Fish Allergies are very common in countries where a lot of fish is eaten. About 20% of people worldwide are allergic to fish. In America about 7 million people report having allergies to fish. Fish allergies are lifelong. It is very unlikely a person will outgrow it. Most people with fish allergies don’t develop them until they are older, and 40% of them are adults when they have their first reaction. The protein in the flesh of the fish is the trigger for allergic people, but all parts of the fish are contaminated. Even fish oil and fish gelatin are harmful to a person allergic to fish. It is possible to be allergic to only one type of fish. But most people with fish allergies are allergic to many varieties of fish. This is because the proteins of one are similar to the proteins of other kinds of fish. For example, mackerel, haddock, cod, hake, and whiting all have similar proteins. In general raw fish causes more of an allergic reaction than cooked fish, because heating the fish alters the protein structure. But this is not always true. Very sensitive people cannot even be in a room where fish is being cooked because it will trigger an asthma attack. Reactions to fish allergies can be immediate or can be delayed up to 24 hours after exposure. Fish is known to cause dangerous anaphylactic reactions in highly sensitive people, especially bass, cod, halibut, herring, orange roughy, pollack, salmon, sardines, snapper, swordfish, trout, and tuna. It should be noted that carrageen is a marine algae and not a fish, and is considered safe for fish allergic people. Sometimes people have what seems like an allergic reaction to fish, but they are actually reacting to eating a spoiled fish. They get swelling, hives, asthmatic symptoms. A spoiled fish contains histamine in its tissues. If a person eats fish regularly and doesn’t have a reaction normally this could be the reason.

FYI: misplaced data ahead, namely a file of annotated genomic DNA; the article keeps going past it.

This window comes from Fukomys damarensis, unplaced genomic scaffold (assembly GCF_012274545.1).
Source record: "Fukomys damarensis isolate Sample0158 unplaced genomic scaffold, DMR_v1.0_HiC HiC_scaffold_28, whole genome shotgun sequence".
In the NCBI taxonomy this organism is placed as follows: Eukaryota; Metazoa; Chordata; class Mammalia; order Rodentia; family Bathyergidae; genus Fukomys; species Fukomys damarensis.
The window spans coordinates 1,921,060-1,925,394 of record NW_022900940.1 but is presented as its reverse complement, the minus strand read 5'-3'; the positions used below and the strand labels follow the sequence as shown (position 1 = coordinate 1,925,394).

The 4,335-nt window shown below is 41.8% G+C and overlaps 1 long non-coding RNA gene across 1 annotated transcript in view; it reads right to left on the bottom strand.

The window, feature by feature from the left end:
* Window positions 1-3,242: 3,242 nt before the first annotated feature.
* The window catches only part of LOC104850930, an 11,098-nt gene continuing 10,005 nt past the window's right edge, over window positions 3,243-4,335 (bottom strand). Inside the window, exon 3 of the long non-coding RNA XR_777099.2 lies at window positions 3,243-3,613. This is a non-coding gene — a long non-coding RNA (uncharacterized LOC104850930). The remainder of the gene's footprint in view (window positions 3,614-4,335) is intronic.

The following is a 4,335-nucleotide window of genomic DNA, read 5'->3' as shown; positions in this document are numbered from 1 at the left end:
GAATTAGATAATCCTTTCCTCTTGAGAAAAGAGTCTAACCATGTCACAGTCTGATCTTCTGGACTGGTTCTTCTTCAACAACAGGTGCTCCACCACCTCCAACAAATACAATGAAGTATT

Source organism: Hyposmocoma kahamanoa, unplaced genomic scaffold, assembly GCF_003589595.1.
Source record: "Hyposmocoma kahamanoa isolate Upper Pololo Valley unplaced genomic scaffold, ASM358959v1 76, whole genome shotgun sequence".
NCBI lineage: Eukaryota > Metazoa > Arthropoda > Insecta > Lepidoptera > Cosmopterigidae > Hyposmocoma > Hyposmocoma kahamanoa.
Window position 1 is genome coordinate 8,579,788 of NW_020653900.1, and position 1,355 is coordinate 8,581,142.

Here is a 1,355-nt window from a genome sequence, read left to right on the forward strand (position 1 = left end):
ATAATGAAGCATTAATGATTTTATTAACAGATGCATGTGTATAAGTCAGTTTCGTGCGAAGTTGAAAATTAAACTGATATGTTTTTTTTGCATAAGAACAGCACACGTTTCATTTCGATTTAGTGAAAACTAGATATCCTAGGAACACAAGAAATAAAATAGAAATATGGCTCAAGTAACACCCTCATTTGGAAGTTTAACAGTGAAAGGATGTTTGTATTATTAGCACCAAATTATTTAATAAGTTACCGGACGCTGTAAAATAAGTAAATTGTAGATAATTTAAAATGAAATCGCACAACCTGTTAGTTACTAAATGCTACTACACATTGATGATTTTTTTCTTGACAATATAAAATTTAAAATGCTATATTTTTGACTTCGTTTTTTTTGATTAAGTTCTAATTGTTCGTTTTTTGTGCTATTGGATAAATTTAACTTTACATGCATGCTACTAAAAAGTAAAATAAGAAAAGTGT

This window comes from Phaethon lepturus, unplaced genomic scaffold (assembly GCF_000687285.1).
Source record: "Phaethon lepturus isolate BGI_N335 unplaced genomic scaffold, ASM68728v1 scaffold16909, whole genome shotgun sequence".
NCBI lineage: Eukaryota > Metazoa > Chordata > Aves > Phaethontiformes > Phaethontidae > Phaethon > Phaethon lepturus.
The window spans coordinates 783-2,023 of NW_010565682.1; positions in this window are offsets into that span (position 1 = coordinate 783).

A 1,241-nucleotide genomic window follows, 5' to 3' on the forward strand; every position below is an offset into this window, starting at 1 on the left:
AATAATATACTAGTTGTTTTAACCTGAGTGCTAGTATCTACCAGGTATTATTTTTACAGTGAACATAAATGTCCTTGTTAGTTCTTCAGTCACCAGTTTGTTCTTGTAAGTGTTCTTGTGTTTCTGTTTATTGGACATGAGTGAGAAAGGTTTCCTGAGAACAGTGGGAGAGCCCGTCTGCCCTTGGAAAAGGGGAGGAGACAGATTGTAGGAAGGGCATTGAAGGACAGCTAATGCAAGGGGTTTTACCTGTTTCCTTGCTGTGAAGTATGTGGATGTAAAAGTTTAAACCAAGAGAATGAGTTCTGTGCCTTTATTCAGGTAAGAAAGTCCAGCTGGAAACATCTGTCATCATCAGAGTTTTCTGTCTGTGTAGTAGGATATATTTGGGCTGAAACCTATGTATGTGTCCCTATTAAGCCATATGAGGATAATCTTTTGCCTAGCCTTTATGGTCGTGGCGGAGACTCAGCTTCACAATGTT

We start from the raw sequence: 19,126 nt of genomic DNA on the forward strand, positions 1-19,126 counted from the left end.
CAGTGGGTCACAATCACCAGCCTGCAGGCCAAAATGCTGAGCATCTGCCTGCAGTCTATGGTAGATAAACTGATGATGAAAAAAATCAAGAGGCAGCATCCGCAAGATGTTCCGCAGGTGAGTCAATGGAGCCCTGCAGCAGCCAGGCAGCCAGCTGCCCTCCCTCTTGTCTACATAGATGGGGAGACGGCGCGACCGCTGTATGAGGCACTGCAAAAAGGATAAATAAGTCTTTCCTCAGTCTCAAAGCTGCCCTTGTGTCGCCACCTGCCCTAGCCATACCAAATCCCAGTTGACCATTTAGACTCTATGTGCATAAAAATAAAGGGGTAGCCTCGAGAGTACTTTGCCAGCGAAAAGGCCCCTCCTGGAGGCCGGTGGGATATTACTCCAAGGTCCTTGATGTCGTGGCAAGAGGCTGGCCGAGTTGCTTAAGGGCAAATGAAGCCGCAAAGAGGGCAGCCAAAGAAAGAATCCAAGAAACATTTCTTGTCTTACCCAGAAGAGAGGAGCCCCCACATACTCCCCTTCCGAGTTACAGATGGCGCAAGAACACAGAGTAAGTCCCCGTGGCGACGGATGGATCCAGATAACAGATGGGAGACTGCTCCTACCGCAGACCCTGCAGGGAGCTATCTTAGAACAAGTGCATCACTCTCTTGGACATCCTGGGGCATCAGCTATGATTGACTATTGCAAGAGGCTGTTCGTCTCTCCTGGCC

Barbecue sauce (some are made from Worcestershire)
Caponata, a Sicilian eggplant relish
Imitation fish or shellfish
Dining out in a restaurant can be quite dangerous if the staff are not properly trained to tag, prepare, and deliver your food safely.
Ask restaurant staff if they use the same fryer to cook fish as they do other items like french fries.
(This is not a comprehensive list)
Caesar salad dressing
Ceviche (fish or shellfish ‘cooked’ in citrus marinade)
Fumet (fish stock)
Gelatin (it is usually made from pigskins, cattle bones, and cattle hides. A very small percentage used today is from fish bones and skins.)
Nam pla (Thai fish sauce)
Omega-3 supplements (only use flaxseed varieties)
Surimi (used in imitation crab meat)
Vitamin D-3 (is derived from lanolin (sheep) or fish.) Be sure to check your milk brands fortified with D-3.